FL12Sept - Page 163

A Question of Bait
feed heavily on good quality bait as
they need to condition themselves for
winter and natural food abundant
during the summer months is becoming more difficult to come across in
the quantity they need. Our products
are packed with nutrients and will
serve you particularly well at this
time of year. The carp’s life cycle is
marching on and they need a good
quality protein and energy source to
meet their biological goals and with a
good supply of natural food and bait
in many instances they’ll be at an
extraordinarily healthy bodyweight
by the end of autumn.
This autumnal binge isn’t optional,
they have to have it, that’s why
they’re more catchable at this time of
year and you will often hear about
fish getting caught and going
straight back on the munch and getting recaptured again within a few
days as they try to make up for lost
feeding time. This phenomena isn’t
as pronounced as it used to be when
winters used to be far colder than
they are now but it’ll happen so do
your best to be there when it does
and take advantage of the situation
Another thing to bear in mind is
that whilst I’m a great proponent of
the less is more / little and often
approach you can afford to bait far
more liberally at this time of year if
this doesn’t suit your budget don’t be
afraid to pad your baiting out with
some proper quality fresh pellet like
Bankside’s grubbers, our own T1 pellets or both along with plenty of quality fresh hempseed, the latter items
will keep fish in your chosen area
long after your bait has been eaten
and give you far greater chance of
multiple captures so get busy with
the rocketeer and get some bait in,
how much will depend on the stock
density but you’ll know you’ve over
done it if every carp in the pond is
clattering out in front of you and
you’re not getting any action.
Another word to the wise while
we’re on the subject of bait is that our
little feathered amigos are in a similar
phase of their life cycle as the carp
and will be looking to relieve you of
your freebies so box a little clever and
don’t be putting whole baits out. Get
yourself one of those new fangled
Korda Krushas if you haven’t already.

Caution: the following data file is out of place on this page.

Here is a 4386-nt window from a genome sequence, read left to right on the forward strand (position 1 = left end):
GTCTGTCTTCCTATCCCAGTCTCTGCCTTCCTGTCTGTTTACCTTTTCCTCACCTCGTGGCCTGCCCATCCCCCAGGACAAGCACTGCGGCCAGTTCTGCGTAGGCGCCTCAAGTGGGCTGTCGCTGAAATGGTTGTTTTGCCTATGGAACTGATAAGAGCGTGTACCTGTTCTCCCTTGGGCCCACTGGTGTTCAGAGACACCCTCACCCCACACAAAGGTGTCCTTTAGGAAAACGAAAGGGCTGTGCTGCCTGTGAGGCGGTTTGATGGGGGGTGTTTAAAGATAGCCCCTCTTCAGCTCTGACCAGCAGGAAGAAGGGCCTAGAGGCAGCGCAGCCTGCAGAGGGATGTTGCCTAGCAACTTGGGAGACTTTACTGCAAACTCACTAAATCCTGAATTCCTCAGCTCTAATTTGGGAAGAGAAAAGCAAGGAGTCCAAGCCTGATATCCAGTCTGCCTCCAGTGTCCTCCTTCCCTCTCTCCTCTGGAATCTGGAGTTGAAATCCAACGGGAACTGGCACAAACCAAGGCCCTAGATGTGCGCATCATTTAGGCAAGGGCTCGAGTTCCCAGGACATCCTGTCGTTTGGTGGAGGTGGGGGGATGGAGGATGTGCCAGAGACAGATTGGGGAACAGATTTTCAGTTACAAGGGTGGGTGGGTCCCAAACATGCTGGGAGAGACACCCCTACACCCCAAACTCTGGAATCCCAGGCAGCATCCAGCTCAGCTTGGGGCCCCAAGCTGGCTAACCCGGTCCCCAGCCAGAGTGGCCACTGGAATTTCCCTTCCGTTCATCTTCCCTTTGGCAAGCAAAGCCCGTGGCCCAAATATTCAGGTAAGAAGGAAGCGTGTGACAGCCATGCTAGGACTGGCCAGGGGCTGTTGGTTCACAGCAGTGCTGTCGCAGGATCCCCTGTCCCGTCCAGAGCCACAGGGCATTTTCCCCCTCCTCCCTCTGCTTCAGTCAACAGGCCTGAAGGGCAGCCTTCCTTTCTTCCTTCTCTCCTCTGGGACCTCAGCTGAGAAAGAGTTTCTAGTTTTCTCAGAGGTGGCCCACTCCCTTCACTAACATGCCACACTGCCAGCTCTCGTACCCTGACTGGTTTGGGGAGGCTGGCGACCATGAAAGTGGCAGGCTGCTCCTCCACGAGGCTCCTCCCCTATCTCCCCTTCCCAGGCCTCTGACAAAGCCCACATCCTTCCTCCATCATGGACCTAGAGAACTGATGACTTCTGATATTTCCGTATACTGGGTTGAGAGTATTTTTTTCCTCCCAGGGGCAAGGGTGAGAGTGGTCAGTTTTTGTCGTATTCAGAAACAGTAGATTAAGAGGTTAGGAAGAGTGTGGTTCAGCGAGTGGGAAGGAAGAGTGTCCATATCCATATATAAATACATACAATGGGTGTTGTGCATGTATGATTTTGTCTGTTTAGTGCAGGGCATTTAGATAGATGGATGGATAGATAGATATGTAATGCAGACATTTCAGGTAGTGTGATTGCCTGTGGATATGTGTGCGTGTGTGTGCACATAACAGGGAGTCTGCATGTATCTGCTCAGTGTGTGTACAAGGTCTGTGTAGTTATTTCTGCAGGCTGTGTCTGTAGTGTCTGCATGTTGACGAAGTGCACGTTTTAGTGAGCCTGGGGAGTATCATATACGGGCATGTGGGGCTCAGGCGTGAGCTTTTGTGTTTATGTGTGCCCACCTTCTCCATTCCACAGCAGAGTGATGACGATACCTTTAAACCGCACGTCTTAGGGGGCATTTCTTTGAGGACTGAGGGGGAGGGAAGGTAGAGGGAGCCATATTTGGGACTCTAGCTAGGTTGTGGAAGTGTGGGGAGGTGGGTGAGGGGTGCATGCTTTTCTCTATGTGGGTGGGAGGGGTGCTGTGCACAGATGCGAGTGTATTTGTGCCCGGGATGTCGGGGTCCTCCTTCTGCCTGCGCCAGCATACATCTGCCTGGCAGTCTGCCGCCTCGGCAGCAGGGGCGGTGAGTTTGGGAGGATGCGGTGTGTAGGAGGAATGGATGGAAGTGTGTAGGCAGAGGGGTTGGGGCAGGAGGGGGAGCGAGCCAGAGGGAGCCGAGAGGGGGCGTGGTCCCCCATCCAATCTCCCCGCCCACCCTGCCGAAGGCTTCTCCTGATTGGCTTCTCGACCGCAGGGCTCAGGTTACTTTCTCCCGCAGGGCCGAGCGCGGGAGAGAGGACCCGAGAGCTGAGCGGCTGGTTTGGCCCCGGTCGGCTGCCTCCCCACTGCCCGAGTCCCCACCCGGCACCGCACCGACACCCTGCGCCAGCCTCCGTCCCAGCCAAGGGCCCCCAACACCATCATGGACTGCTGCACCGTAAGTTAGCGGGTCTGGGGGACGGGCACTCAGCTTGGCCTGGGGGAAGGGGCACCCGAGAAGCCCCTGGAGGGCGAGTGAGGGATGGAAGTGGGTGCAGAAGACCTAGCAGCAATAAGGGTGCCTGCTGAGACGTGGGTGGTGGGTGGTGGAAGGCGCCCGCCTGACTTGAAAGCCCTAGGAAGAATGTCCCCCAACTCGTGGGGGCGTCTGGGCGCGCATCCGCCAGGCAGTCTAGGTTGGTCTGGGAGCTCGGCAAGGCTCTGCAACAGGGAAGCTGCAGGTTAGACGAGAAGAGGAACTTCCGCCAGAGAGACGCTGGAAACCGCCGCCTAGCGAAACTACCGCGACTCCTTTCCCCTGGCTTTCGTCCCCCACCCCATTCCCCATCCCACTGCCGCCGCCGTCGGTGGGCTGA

They save you sitting around for an
hour crushing up baits with pliers
and will leave a carpet of everything
from crumb to ¾ baits in your plot
and the varied bait particle sizes will
both frustrate the fish looking for
something more substantial and
deny it any ‘suck rhythm’ leading to
added confusion, and confusion
equals cash, so get on the Krusha,
avoid fishing one dimensionally, and
laugh at the little feathered pikeys
getting less energy then they’re
expending from what they’re managing to pick up from you.
If you’ve been using choddies all
summer there’s no real need now and
I have found that more standard lead
clip type set ups are more productive
over bait as the weed dies back
though I still fish pop up rigs with
confidence over particle and mass
bait, you just need to use the right
one but that’s a matter of trial and
error for you. With the leaves now
starting to fall in and decompose you
will find that you will also need a
decent pop up presentation to avoid
your hook bait being masked in the
less clear areas especially in the edge.
You will also find that on many
waters unless there’s a substantial
amount of timber in the margins the
fish will retreat to deep water areas
and start troughing up on the sandy
and clay areas they visit more fre-
quently as the temperatures begin to
fall and the weed starts breaking up
making the larder contained within
and beneath it more accessible, so
probe the edge of weed beds for
marks that will deliver. A very firm
favourite feature of mine around
weed when I’m leading about is
when I get a ‘glide’ – almost as if my
lead’s fallen off - then hit weed, ‘that’s
a spot that’s being worked’ is what
I’m thinking and I’ve regularly been
able exploit these areas and will try
and get couple of rods on one once
I’ve pinpointed it, even if it’s only the
size of a dustbin lid. They can do multiple hits even on otherwise very difficult venues at this time of year.
Another wise move is to keep a
very close eye on met check at this
time of year, they’re up for it as we’ve
already discussed but look for the
barometric pressure dropping into
the nines at this time of year (or any
other for that matter) often accompanied by a big wind and a big hit is
once again on the cards so be there
when it goes down and your catch
rate will go up, never kid yourself
‘they ain’t havin’ it’ especially now, if
you’ve managed to get on ‘em and
you haven’t caught you’ve got it
wrong, try harder or try another
approach if you haven’t caught and
make it happen, there’s fish feeding
almost round the clock out there right
now – go get ‘em! n


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